We got disconnected from Debbie and Patti because they went in the other entrance. But, Nick amused himself in the Storyteller Phone Booth, while I scouted for them (occasionally poking my head in to add effects to the Haunted Mansion).
Well, we got all joined up in the Global Village finally, and went outside to have breakfast over at the Electric Umbrella. A nice, quick fare of some type of egg/bagel sandwich.
Next, we did Ellen's Energy Adventure. We had all seen it before, but it remains such a good show. Now that Nick and I have taken to watching old Bill Nye reruns on Noggin, Bill is much more noticeable in this show. Pretty much the same character as in the TV show. He is amusing, the general story is pretty good, and, of course, the animatronics are first rate.
We had nice weather (a little cold, but no rain) until late in the evening. It seems like when the rain started to fall, our luck changed. But, more on that later. This portion of the day was outstanding.
We hit Test Track next. After all that I had read in the newsgroup about the poor maintenance here, I was a little concerned. But, I found the ride to be fine, and it is still a lot of fun. Nonetheless, our video screens in our car were not working, and that's kind of sad. Overall, though, this was a good experience for us. Patti bought the photo.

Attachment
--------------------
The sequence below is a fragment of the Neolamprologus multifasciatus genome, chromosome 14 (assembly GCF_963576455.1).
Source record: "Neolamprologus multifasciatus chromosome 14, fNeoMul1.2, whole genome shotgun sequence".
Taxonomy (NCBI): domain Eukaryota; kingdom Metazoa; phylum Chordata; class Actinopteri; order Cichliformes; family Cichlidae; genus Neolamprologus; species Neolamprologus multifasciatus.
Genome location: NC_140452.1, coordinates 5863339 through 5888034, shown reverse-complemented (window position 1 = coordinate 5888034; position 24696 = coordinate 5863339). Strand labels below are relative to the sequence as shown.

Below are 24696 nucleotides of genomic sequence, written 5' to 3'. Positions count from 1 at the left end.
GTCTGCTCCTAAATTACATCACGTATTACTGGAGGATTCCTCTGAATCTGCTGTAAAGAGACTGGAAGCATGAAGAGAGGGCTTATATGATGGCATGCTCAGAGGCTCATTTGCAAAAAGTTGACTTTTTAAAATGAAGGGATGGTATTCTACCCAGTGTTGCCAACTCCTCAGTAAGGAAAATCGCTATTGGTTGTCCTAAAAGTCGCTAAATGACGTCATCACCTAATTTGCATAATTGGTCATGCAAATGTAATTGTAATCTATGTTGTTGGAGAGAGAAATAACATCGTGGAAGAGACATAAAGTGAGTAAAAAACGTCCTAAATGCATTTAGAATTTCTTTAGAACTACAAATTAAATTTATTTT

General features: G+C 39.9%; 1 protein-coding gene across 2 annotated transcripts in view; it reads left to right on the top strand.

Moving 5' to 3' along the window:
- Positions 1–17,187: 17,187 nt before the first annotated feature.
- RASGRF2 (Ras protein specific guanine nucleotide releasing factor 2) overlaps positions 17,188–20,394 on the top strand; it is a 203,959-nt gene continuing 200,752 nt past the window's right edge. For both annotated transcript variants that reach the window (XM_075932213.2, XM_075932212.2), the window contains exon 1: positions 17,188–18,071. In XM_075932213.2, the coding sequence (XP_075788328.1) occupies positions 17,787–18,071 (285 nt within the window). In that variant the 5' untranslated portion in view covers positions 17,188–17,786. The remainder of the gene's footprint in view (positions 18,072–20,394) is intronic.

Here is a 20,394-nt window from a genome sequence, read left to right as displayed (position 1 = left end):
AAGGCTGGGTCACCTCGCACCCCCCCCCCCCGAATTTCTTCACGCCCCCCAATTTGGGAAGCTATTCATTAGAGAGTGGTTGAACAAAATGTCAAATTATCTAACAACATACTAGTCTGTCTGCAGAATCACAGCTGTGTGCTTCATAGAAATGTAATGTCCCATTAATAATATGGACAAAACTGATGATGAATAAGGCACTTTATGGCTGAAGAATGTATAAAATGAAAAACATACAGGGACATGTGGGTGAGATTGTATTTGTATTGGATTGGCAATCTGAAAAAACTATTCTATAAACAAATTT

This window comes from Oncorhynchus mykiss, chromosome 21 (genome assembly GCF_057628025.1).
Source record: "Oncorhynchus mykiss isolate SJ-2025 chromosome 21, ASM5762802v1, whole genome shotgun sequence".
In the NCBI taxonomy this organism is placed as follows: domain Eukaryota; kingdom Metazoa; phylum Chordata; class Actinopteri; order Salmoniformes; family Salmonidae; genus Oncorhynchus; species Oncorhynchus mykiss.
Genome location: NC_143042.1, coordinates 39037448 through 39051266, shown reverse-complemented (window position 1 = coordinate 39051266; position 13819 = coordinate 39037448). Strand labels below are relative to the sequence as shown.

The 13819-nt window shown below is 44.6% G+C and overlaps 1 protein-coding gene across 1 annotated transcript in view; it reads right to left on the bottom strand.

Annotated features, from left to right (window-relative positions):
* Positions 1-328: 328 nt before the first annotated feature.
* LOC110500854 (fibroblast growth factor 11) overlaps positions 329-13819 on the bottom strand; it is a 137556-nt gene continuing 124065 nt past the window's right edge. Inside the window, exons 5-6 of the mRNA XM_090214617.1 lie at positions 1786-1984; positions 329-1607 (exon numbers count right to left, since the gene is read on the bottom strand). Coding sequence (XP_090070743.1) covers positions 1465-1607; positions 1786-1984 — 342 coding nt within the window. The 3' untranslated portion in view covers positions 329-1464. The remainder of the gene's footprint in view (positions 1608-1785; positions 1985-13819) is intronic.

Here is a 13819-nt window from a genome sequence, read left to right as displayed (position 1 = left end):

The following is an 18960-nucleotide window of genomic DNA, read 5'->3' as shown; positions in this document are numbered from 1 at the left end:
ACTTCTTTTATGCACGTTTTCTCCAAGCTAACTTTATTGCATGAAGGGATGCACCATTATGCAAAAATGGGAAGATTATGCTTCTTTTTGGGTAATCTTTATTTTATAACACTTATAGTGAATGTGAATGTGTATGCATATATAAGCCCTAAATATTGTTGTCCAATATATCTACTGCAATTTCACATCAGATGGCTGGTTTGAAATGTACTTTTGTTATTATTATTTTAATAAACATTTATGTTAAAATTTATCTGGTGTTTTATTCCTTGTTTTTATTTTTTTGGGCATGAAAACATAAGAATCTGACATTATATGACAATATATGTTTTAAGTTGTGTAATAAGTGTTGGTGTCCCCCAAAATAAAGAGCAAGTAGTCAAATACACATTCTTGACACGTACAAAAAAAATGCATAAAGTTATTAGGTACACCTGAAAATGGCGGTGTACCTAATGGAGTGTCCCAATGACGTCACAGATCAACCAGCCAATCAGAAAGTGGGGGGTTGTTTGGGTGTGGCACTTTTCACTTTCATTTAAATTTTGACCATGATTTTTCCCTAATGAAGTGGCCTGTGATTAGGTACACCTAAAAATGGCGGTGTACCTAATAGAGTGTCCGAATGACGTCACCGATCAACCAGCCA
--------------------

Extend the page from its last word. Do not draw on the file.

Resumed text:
I should mention that we had pulled a Fast Pass for Test Track after Spaceship Earth and before the Electric Umbrella. The timing was just right, as we had a chance to eat and do Energy while *NOT* waiting in line. Sorry, guys, but Fast Pass is terrific. Instead of standing there waiting, we are ticking other things off of our to do list. The only small drawback here is that the Test Track queue is a really cool one. Not worth waiting in line an hour to see, though.
After Test Track, the ECV battery was ready to give up the ghost. It
had been acting funny most of the morning, and was definitely getting worse.
Patti piloted it over to the rental place, and it died completely just
as she arrived.
|While we were waiting for Patti to come back, the three of us hung
out near the Cool Wash place. We got pizza and frozen coke at the little
stand near there, kind of a non-lunch. It was good, though, and Patti returned
shortly. Then it was on to Honey, I Shrunk The Audience.
Honey, I Shrunk The Audience remains a great show as well. There were a couple of folks behind me who had not seen the show before, judging by their reaction to the surprises. It's kind of a kick to hear someone react who hasn't been through this before. The older woman, though, did not seem thrilled with the mice.
Nick was busily trying to figure out the magic before and after the show, studying the little fan contraption in the seat in front of us, and looking underneath for the wires which provide the mice and lion's claws.
Since we were at the Imagination Pavilion, we did both Journey Into Your Imagination and the Image Works.